HomeHealthThe Importance of Clinical Trial Participation for African Americans With Colorectal Cancer

The Importance of Clinical Trial Participation for African Americans With Colorectal Cancer

Blacks have a significantly higher risk than Whites for developing colorectal cancer. Increasing their participation in clinical trials is critical to exploring the disease’s impact on the Black community.

Colorectal cancer starts in the colon or the rectum. These cancers can also be called colon cancer or rectal cancer, depending on where they start. Colon cancer and rectal cancer are often grouped together because they have many features in common.

Colorectal cancer is the third most common cancer diagnosed in the United States. The American Cancer Society estimates 106,180 new cases of colon cancer and 44,850 new cases of rectal cancer in the U.S. for 2022.

The rate of people being diagnosed with colon or rectal cancer each year has dropped overall since the mid-1980s, mainly because more people are getting screened and changing their lifestyle-related risk factors, according to the American Cancer Society. From 2013 to 2017, incidence rates dropped by about 1% each year.

But colorectal cancer disproportionately affects the Black community, where the rates are the highest of any racial/ethnic group in the U.S., according to the American Cancer Society. African Americans are about 20% more likely to get colorectal cancer and about 40% more likely to die from it than most other groups.

The reasons for the differences are complex, but they largely reflect differences in risk factors and in health care access, both of which are related to socioeconomic status. Blacks in the U.S. often experience greater obstacles to cancer prevention, detection, treatment, and survival, including systemic racial disparities that are complex and go beyond the obvious connection to cancer.

“Colorectal cancer is the second deadliest cancer in the country,” said Durado Brooks, M.D., who has spent much of his career working to enhance the role of prevention in primary care and to improve care for medically underserved populations. “This disease is ravaging the Black community, and it is as important as ever that everyone has access to and is receiving the recommended screenings.”

According to NYU Langone’s Perlmutter Cancer Center, most experts recommend Black men and women start routine colorectal cancer screenings at age 45 because they’re more likely to get and die from the disease. Many experts recommend all adults with average risk, regardless of race, start getting screened at age 45. Colon cancer is usually slow growing and, in most cases, highly treatable in its early stages.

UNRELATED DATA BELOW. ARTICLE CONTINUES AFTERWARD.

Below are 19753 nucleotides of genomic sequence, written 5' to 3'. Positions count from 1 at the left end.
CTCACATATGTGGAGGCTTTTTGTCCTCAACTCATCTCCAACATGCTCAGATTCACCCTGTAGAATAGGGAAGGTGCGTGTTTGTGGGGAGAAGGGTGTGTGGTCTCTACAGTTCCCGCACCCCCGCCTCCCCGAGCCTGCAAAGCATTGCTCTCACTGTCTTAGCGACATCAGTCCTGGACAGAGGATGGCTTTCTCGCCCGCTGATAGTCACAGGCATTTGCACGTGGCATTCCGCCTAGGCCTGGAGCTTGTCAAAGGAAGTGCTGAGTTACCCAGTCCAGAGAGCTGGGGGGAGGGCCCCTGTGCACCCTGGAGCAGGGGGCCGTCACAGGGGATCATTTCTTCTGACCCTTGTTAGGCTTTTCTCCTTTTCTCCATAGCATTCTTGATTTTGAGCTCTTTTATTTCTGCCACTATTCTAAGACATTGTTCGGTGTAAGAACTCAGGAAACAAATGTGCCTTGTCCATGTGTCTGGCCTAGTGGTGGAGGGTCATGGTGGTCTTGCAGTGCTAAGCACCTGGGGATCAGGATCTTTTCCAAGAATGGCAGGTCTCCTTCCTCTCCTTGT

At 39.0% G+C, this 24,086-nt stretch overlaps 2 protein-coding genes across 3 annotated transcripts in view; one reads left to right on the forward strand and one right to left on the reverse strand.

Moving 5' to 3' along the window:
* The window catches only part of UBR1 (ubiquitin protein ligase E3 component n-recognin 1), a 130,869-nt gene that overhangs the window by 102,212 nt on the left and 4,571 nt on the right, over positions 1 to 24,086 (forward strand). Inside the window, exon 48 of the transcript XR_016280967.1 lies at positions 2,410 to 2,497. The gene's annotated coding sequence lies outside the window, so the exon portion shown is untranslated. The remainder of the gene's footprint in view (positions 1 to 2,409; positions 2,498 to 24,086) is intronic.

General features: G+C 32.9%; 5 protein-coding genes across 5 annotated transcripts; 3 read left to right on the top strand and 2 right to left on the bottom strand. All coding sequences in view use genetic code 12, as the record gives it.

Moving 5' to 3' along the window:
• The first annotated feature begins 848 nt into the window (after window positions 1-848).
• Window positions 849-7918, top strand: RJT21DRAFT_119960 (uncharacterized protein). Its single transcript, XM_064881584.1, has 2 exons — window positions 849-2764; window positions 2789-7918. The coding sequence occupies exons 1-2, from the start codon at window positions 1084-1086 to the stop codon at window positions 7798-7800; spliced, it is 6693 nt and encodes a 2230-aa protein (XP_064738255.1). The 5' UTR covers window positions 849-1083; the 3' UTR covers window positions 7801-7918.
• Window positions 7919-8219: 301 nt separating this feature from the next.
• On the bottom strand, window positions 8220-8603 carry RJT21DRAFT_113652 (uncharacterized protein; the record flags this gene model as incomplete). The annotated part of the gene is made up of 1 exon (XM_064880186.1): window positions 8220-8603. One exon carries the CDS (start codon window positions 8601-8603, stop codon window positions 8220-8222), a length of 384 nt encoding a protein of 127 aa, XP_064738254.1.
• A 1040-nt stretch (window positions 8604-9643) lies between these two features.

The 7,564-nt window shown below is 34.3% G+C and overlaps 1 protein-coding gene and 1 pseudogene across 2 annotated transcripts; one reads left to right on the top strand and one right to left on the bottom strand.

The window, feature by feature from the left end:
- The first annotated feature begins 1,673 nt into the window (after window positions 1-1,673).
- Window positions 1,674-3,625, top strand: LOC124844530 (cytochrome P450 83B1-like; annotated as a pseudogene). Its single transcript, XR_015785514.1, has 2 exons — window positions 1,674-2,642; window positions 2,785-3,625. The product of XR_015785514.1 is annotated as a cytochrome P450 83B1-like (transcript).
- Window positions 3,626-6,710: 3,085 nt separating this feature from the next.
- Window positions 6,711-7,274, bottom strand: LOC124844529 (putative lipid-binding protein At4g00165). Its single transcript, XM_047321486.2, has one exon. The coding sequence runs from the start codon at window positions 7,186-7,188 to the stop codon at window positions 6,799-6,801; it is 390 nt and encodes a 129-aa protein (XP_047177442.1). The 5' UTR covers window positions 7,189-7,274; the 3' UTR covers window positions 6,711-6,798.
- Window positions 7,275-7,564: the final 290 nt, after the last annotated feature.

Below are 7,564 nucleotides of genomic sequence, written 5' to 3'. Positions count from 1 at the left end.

But medical professionals say a lot more research is needed to explore the disparities. In people younger than age 50, colorectal cancer incidence has risen by 1.5% annually since 1992 for reasons that are not fully understood, according to the National Institute of Health’s National Cancer Institute. Among African Americans specifically, young-onset colorectal cancer is nearly twice as common as it is among whites.

A study published in Journal of Clinical Oncology found that young African Americans fared significantly worse in terms of 5-year survival at every stage of disease compared with White and Hispanic patients. That differs from previous studies, which showed the most pronounced racial disparities in survival were among those with advanced-stage disease.

“Could it be due to differences in tumor biology, to differences in standard of medical care treatments that were offered, or to some sort of interactive response between tumor and treatment?” asked Elena Stoffel, M.D., of the University of Michigan Comprehensive Cancer Center. “In the end, we’re left with a lot of questions that only more research can answer.”

There’s also evidence that the right side of the colon ages faster in African American patients while the left side of the colon ages faster in White patients, according to this study published in the Journal of the National Cancer Institute. While this aging is normal, it does impact cancer risk and right-sided aging may present a more serious risk than left-sided.

Patients with right-sided colorectal cancer tend to have bigger, more advanced tumors than patients with left-sided colorectal cancer, found the study. More research is needed to explore these findings further, but the incidence of right-sided colorectal cancer in patients of color may help explain why the rate of cancer diagnosis is so high and often occurs in later stages among this group.

Clinical trials are used for all types and stages of colorectal cancer. Many focus on new investigational treatments to learn if a new potential treatment is safe, effective, and possibly better than the existing standard of care treatments. These types of studies evaluate new study drugs, different combinations of investigational treatments, new different approaches to radiation therapy or surgery, and methods of treatment.

Learn more about colorectal cancer clinical trials here.

This article is sponsored by Bristol Myers Squibb. If you’re interested in seeing if you qualify for an active colorectal cancer study, visit bmsstudyconnect.com.


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